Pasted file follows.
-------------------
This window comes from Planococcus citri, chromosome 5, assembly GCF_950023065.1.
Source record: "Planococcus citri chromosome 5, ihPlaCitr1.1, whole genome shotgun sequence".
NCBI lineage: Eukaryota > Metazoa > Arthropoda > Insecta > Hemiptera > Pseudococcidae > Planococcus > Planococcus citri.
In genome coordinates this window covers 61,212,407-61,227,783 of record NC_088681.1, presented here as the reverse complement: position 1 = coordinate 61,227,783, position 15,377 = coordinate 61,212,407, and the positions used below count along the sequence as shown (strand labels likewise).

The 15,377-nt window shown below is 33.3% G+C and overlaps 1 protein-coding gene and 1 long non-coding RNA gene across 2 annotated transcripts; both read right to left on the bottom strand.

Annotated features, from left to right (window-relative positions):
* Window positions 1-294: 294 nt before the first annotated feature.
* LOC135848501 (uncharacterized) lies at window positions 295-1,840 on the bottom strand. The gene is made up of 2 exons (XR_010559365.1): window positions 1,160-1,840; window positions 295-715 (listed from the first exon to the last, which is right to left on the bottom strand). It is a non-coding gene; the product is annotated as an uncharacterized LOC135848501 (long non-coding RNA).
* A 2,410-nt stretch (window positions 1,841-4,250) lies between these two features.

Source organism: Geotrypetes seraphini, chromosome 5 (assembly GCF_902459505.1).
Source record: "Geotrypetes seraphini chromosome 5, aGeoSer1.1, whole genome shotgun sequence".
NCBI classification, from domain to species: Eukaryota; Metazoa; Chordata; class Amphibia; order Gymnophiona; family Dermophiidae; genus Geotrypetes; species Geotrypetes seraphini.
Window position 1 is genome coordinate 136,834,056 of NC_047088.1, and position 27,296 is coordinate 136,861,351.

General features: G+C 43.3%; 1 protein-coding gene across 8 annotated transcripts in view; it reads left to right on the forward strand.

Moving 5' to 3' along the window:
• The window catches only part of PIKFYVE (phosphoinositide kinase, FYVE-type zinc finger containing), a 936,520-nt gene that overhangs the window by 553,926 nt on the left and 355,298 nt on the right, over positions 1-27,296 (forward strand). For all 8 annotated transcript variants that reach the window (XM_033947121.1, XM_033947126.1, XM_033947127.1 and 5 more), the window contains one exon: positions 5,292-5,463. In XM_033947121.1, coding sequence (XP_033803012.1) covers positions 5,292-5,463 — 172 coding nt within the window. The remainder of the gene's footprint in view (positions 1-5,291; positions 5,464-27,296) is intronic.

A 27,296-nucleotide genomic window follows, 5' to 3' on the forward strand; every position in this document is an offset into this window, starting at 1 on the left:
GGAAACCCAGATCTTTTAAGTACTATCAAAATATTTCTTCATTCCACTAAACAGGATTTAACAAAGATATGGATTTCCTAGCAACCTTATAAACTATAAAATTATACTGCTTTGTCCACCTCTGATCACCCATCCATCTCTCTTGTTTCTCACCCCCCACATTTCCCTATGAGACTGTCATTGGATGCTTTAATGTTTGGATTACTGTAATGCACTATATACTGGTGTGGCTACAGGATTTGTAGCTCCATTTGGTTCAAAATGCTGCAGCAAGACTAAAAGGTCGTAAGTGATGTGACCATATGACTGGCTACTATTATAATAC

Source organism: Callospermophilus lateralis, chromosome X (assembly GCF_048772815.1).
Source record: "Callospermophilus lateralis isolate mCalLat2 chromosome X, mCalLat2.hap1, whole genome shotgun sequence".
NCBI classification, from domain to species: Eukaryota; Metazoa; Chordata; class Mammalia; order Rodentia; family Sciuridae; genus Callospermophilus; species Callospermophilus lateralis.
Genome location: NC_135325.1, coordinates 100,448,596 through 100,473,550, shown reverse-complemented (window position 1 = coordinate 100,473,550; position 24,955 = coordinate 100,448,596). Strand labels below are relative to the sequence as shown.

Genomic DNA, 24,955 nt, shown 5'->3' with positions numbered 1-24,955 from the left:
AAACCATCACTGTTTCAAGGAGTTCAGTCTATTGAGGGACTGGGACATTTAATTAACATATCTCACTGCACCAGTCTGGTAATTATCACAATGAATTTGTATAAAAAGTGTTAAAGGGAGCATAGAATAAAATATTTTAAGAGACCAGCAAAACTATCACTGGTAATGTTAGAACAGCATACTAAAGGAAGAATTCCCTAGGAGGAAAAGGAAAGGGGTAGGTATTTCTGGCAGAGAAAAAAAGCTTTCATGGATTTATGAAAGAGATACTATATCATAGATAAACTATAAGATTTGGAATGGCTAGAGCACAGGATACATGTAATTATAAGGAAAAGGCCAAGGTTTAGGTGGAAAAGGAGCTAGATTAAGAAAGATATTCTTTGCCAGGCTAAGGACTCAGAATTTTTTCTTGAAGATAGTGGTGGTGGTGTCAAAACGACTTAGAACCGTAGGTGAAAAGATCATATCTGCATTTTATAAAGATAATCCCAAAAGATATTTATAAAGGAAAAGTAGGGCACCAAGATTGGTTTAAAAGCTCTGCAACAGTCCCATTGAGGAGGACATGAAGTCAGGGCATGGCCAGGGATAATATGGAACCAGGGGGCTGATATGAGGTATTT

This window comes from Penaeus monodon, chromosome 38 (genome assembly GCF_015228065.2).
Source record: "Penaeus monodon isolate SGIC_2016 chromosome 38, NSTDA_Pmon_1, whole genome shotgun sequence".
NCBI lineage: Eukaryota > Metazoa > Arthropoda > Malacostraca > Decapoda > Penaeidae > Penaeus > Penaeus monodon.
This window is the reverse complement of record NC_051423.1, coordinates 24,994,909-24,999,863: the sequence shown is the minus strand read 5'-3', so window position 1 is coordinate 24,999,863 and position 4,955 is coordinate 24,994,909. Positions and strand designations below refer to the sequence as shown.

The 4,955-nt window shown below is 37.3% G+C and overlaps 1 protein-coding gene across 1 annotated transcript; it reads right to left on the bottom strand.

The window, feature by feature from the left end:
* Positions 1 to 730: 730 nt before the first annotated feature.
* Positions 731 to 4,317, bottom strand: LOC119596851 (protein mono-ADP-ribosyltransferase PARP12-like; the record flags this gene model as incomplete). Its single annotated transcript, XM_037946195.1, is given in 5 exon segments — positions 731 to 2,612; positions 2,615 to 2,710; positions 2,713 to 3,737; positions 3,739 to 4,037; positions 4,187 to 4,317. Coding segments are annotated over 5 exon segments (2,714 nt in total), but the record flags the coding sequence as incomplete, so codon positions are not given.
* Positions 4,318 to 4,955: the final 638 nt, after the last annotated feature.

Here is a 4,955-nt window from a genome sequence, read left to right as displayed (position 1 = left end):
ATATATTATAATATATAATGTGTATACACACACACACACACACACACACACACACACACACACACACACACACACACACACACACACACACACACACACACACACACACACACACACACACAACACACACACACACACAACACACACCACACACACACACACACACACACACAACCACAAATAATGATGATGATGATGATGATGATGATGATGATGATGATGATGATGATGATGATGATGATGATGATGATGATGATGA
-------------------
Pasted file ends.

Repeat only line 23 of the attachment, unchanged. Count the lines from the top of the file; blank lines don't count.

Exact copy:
Genomic DNA, 24,955 nt, shown 5'->3' with positions numbered 1-24,955 from the left: